Handwriting skills still needed in digital age
The Sector > Research > New research backs the importance of handwriting skills in the digital age

New research backs the importance of handwriting skills in the digital age

by Freya Lucas

June 11, 2024

Having legible handwriting might be seen as a redundant attribute in the digital age, however new research from Edith Cowan University (ECU) has shown that learning to write with a pencil (or pen) and paper is directly linked to optimum learning.


The findings are especially relevant to early childhood education and care (ECEC) professionals who are educating “digital natives” who are often very familiar with technology and a variety of devices.


Led by Dr Anabela Abreu Malpique, the findings highlight the importance of teaching handwriting “in primary school education and beyond.”  


“We argue that it is vital to teach handwriting in the first years of schooling and to continue supporting the development of handwriting skills across primary and secondary years. Handwriting skills are connected to improved spelling and greater capacity to write longer and higher-quality texts. Handwriting also promotes our capacity to learn and memorise information,” she explained.  


“Written words have shaped our cultures, defining our actions and thoughts as human beings.”


To reach their conclusions Dr Malpique and her colleagues conducted a meta-analysis to examine studies published between 2000 and 2022, comparing the effects of writing by hand or keyboarding on primary students’ writing performance (kindergarten to year 6).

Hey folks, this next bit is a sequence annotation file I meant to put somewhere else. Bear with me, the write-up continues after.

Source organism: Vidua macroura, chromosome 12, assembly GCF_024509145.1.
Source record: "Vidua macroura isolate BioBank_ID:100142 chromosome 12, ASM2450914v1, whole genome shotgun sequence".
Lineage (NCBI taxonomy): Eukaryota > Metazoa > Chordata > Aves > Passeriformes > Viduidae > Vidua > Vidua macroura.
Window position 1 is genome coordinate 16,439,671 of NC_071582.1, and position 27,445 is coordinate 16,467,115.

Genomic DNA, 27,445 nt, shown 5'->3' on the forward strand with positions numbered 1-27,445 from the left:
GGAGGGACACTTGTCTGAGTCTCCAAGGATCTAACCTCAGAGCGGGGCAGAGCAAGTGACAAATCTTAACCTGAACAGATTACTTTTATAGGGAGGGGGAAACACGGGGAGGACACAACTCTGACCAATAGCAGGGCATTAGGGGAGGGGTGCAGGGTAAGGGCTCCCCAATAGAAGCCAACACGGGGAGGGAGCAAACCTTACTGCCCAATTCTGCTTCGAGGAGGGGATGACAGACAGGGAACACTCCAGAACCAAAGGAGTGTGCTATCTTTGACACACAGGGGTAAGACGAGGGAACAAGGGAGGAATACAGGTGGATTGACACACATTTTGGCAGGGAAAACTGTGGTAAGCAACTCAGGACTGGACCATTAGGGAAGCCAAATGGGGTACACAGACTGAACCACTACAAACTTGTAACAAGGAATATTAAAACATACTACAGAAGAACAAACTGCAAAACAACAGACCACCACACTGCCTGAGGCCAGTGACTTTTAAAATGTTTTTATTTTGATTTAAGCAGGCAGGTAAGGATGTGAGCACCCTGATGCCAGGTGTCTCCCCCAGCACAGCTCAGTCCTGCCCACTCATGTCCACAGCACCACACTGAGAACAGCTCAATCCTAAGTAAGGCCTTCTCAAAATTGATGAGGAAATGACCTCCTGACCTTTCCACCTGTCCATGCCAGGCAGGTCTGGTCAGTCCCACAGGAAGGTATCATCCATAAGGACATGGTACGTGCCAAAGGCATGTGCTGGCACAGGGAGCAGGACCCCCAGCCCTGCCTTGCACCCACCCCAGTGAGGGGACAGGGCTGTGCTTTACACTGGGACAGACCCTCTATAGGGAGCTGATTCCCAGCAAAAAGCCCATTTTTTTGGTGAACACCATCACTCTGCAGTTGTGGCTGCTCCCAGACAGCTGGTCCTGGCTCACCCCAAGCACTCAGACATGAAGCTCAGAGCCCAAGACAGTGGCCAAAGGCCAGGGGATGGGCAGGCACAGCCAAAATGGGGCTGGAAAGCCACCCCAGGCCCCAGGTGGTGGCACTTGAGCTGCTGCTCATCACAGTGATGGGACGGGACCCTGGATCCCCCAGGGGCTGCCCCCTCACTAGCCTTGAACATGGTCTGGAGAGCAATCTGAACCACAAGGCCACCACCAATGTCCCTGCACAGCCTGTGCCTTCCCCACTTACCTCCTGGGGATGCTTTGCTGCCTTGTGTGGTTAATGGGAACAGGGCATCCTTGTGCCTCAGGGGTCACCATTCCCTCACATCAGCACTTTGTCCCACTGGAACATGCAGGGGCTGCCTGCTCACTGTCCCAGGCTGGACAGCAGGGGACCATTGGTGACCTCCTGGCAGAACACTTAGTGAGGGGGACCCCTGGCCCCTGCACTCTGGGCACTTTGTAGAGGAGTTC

“It’s often presumed that children are digital natives because they have grown up with different technologies around them, so they will be naturally able to write texts using digital devices,” she said. 


“Yet, the research findings showed that primary students produce higher-quality work using paper and pen(cil) than when using a keyboard.”


A recent large-scale project examined the  writing performance of Year 2 children (544 students, 47 classrooms) in Western Australia, finding that children wrote longer and higher-quality handwritten texts. 


Dr Malpique noted the importance of transcription skills such as spelling, and how quickly and accurately children can handwrite or type. 


“Writing resembles other complex skills, such as driving a car,” she said. “Unless we automatise the management of gears, pedals, blinkers and wipers (transcription skills), we cannot select the most efficient or the most scenic route (creating texts).”


Teaching children how to write letters is connected to their spelling and the capacity to develop automaticity in writing texts by hand, she continued. 


It’s not all about pencils and paper however, with the research team advocating for explicit teaching about ‘keyboarding’.


“Keyboarding, much like handwriting, involves a complex set of cognitive, visual and motor processes, requiring frequent practice and instruction,” Dr  Malpique said.


With Artificial intelligence (AI) systems already starting to revolutionise the way people communicate using written words, this ‘digital shift’ is likely to have an impact upon writing acquisition and development, she continued. 


“So, researchers are stressing the urgency of preparing early writers to become “hybrid writers”, able to produce paper and computer-generated texts with a similar level of proficiency.”


Read The contributions of transcription skills to paper-based and computer-based text composing in the early years, the work of Dr Anabela Abreu Malpique, Dr Mustafa Asil, Associate Professor Deborah Pino-Pasternak, Professor Susan Ledger and Professor Timothy Teo. 

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